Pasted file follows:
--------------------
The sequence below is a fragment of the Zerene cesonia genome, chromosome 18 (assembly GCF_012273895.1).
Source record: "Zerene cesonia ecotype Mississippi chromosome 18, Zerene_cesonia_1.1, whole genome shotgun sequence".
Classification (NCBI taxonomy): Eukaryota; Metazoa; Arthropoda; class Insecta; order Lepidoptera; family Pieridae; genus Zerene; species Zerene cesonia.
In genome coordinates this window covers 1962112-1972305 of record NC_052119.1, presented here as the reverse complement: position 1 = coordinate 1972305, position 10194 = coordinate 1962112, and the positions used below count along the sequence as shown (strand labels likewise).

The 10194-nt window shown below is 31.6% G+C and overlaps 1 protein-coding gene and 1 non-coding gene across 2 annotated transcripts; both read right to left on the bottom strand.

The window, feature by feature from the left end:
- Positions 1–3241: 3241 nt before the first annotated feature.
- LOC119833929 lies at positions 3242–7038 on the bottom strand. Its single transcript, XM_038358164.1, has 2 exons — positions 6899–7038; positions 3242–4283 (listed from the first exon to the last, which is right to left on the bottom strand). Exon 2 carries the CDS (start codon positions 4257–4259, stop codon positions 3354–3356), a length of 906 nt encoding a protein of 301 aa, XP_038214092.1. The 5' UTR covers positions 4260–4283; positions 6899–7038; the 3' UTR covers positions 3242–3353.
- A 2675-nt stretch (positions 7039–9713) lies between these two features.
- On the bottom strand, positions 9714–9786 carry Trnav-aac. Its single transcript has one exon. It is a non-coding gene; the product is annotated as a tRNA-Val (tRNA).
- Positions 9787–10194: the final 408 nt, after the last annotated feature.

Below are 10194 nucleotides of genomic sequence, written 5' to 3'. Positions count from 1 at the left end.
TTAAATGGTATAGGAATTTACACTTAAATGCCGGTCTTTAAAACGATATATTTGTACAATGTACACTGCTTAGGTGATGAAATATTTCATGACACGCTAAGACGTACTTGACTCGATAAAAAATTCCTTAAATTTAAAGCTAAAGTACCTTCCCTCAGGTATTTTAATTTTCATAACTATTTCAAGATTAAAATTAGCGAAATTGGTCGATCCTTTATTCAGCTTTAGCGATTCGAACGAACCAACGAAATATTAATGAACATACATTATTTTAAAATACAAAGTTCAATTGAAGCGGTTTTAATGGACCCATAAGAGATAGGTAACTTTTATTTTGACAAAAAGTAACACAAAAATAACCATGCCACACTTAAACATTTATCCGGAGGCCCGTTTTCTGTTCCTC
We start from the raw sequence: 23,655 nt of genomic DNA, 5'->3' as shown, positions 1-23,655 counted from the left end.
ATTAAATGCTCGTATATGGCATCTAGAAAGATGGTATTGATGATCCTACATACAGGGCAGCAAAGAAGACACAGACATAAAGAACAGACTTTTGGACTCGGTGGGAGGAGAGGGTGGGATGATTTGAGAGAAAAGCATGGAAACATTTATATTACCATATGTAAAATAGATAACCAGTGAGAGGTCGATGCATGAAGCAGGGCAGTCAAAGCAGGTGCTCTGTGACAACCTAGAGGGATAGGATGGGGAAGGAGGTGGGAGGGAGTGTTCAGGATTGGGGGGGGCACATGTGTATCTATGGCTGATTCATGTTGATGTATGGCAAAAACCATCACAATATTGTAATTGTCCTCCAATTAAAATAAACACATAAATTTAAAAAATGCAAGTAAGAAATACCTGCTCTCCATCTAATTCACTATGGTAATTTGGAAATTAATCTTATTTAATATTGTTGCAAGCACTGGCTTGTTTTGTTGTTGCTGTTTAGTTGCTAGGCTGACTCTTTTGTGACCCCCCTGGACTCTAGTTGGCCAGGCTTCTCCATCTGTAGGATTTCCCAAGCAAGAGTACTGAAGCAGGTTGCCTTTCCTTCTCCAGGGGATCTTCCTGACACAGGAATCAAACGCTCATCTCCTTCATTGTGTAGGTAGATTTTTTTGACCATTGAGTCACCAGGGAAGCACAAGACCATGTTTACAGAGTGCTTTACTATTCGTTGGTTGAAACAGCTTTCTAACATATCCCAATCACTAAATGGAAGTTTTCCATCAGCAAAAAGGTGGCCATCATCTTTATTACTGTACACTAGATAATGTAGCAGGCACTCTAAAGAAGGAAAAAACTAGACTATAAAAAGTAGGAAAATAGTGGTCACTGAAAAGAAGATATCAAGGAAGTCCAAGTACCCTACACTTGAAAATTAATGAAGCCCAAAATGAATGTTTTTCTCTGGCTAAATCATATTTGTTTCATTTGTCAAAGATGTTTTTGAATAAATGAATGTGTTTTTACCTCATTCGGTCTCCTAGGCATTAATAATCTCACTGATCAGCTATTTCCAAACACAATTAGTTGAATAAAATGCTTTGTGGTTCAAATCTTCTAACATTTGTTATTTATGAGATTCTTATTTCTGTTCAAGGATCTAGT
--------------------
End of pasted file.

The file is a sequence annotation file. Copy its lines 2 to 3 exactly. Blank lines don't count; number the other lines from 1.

Source record: "Zerene cesonia ecotype Mississippi chromosome 18, Zerene_cesonia_1.1, whole genome shotgun sequence".
Classification (NCBI taxonomy): Eukaryota; Metazoa; Arthropoda; class Insecta; order Lepidoptera; family Pieridae; genus Zerene; species Zerene cesonia.